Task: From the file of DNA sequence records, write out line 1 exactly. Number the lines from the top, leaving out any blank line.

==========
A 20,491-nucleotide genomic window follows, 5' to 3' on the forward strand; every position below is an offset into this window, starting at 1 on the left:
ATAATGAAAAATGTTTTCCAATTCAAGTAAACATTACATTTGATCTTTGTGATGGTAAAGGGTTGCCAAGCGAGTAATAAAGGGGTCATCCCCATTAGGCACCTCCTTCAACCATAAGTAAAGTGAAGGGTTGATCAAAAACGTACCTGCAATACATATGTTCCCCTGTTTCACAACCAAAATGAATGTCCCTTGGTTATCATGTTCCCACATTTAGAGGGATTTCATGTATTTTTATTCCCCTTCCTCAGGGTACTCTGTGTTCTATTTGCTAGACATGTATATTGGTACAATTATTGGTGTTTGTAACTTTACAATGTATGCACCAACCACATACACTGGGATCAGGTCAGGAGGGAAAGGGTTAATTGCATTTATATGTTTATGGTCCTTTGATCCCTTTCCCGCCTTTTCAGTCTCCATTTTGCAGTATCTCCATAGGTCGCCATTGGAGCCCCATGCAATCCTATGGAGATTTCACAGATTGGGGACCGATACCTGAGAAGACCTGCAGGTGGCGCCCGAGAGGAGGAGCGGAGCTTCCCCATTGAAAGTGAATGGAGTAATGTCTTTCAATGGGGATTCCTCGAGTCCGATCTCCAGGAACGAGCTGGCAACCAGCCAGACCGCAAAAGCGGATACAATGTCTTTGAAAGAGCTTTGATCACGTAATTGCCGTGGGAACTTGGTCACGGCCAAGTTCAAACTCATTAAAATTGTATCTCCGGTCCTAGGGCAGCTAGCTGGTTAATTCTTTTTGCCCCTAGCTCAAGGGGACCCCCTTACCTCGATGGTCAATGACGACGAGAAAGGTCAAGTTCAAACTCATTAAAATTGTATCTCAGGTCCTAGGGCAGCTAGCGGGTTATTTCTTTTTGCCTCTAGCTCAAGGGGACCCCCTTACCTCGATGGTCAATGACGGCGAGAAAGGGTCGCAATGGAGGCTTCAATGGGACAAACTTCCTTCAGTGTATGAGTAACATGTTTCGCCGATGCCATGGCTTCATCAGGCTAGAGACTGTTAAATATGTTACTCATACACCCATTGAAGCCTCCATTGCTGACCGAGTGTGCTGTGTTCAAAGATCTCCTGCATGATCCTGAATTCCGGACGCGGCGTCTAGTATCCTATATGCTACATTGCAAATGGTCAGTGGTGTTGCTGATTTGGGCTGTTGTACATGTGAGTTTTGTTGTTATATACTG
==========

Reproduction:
A 20,491-nucleotide genomic window follows, 5' to 3' on the forward strand; every position below is an offset into this window, starting at 1 on the left: